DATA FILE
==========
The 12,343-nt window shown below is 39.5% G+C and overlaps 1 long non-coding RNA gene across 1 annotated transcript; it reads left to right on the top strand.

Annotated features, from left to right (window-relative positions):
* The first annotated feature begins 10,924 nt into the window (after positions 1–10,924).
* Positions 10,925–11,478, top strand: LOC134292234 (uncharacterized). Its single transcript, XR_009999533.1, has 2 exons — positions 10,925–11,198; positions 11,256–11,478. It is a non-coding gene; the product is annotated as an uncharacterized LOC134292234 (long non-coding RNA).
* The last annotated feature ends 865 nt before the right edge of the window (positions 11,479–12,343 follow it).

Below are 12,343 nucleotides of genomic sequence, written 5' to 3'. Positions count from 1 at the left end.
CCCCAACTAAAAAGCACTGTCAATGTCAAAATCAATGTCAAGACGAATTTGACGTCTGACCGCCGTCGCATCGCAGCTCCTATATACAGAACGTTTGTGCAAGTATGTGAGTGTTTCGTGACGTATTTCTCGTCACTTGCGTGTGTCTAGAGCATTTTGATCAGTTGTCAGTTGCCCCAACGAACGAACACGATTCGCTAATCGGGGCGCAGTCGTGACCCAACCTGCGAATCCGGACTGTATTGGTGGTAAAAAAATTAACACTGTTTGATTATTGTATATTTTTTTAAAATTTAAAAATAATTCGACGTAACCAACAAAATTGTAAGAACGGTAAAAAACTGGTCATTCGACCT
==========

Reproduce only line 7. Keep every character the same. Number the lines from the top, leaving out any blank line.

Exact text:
CCCCAACTAAAAAGCACTGTCAATGTCAAAATCAATGTCAAGACGAATTTGACGTCTGACCGCCGTCGCATCGCAGCTCCTATATACAGAACGTTTGTGCAAGTATGTGAGTGTTTCGTGACGTATTTCTCGTCACTTGCGTGTGTCTAGAGCATTTTGATCAGTTGTCAGTTGCCCCAACGAACGAACACGATTCGCTAATCGGGGCGCAGTCGTGACCCAACCTGCGAATCCGGACTGTATTGGTGGTAAAAAAATTAACACTGTTTGATTATTGTATATTTTTTTAAAATTTAAAAATAATTCGACGTAACCAACAAAATTGTAAGAACGGTAAAAAACTGGTCATTCGACCT